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Walter Wilcox describes his belief that the world has steadily gotten better during his lifetime, and his belief that individuals must create order out of the personal chaos in which they find themselves, with truth and freedom as necessary components of this task.

John Burchard admits his fear, and describes his belief that life cannot be lived in fear, and that the solution in the face of the current threats to "Western Civilization" is to embrace the diversity that America was founded upon, and to strive for union between world nations, despite such a union's newness and unfamiliarity.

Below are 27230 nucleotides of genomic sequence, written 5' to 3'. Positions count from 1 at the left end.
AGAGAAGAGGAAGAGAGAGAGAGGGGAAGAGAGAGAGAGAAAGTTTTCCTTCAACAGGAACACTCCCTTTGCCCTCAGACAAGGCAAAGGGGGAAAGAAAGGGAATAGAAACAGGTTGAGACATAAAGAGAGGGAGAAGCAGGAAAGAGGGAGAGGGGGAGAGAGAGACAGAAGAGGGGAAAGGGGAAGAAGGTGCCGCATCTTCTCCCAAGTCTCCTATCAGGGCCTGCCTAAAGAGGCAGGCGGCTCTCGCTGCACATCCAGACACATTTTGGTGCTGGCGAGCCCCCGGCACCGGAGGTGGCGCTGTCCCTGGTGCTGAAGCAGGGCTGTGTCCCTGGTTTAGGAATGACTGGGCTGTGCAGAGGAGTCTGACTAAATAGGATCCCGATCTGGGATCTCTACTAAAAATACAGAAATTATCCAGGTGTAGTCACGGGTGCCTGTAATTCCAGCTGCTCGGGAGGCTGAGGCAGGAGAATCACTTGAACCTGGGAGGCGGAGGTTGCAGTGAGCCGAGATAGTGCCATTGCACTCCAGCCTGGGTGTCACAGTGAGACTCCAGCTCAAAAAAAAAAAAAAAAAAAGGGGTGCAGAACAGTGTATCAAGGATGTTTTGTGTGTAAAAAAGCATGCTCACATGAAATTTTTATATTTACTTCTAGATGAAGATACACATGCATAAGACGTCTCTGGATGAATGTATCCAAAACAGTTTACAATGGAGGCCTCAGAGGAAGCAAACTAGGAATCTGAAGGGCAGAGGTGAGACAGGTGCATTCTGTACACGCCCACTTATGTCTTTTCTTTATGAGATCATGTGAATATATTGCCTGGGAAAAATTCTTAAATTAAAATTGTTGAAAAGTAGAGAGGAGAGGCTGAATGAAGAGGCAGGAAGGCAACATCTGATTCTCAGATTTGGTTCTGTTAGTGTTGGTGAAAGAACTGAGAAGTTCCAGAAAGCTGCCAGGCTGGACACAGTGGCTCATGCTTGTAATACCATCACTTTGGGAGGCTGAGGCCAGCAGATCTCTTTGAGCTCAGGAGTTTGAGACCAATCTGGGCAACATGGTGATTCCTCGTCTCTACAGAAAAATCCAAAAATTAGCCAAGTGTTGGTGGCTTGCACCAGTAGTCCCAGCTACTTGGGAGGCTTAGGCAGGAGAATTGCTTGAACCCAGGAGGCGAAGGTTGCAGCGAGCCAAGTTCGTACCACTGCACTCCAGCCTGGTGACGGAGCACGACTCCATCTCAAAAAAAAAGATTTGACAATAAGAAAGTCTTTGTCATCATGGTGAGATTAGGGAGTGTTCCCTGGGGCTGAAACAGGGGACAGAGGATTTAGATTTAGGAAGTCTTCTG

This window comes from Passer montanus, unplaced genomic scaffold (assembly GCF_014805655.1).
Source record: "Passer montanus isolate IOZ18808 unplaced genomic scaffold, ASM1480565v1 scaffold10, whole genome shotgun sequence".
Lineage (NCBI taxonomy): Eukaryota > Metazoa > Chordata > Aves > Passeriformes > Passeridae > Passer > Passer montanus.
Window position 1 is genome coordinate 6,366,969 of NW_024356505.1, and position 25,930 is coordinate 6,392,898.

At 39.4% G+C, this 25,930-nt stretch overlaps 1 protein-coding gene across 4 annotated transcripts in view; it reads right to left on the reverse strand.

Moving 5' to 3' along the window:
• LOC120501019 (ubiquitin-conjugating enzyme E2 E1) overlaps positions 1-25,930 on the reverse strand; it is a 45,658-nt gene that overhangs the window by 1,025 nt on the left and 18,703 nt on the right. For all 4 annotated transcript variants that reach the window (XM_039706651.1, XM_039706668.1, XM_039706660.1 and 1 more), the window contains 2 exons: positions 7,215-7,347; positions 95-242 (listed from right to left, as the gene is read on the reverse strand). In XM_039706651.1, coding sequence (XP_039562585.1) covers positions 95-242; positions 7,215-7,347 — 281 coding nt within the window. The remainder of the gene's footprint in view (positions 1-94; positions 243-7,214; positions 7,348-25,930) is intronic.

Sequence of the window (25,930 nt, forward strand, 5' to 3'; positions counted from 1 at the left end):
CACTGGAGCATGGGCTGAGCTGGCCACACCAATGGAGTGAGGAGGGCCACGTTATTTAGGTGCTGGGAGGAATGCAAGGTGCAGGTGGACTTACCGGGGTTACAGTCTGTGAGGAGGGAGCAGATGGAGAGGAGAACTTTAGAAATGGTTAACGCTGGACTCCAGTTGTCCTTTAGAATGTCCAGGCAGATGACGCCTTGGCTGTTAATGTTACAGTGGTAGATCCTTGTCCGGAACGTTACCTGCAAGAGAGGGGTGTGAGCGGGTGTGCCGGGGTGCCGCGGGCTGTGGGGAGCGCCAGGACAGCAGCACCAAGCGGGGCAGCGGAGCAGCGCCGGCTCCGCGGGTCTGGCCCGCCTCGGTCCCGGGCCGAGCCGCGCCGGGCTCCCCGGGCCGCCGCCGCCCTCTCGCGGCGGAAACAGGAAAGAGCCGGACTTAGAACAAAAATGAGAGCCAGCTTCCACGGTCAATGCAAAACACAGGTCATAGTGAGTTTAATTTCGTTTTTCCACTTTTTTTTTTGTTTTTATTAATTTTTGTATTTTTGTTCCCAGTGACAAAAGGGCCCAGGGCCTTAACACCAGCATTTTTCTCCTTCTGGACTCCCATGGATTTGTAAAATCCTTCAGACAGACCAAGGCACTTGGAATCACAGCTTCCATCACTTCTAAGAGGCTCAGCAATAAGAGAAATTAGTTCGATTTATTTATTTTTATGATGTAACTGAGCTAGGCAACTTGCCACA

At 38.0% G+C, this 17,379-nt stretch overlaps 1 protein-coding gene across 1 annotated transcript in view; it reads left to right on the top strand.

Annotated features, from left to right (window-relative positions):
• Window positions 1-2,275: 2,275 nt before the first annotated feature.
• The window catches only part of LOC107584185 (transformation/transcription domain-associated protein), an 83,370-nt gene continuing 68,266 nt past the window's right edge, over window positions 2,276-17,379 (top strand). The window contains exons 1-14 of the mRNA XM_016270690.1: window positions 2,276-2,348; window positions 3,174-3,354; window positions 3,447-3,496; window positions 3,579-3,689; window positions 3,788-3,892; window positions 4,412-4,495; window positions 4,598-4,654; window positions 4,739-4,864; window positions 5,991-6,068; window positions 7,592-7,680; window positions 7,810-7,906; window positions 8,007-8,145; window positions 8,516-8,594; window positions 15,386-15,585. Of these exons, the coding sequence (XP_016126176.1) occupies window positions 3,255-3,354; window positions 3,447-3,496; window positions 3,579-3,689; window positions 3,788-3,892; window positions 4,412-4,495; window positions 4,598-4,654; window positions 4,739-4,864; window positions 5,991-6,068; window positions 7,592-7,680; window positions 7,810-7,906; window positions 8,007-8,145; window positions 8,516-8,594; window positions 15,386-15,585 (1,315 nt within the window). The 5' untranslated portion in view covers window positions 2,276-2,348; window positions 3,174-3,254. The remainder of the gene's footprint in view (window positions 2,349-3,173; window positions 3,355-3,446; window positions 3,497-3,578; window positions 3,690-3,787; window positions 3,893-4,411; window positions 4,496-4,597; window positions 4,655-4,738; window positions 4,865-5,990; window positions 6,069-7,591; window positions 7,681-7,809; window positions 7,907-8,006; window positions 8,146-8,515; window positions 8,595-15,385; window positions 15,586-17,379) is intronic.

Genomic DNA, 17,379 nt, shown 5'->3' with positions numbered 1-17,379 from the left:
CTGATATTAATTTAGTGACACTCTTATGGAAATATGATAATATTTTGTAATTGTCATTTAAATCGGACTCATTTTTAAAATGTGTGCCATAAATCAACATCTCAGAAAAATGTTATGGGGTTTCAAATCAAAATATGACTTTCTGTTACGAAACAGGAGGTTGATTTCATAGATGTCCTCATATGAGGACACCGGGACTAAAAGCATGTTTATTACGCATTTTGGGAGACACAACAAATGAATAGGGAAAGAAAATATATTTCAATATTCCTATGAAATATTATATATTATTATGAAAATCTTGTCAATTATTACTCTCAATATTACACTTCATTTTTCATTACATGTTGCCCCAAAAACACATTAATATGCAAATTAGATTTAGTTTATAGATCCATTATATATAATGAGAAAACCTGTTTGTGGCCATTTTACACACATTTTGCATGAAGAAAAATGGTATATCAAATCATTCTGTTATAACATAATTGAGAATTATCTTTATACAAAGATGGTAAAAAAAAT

Arnold Toynbee, Professor of International History at the University of London, Director of Studies in the Royal Institute of International Affairs and Director of Research of the Foreign Office, describes his belief that human beings have no certain knowledge of right and wrong, yet must still attempt to live life unselfishly, and his belief that love provides life with purpose. Audio also contains advertisement for "This I Believe" book.

Florence Bartlett describes how her belief in the unity of humanity developed during an encounter with Bedouins in the Sahara desert, and explains her decision to create a museum of folk art, which expresses that bond of unity between peoples.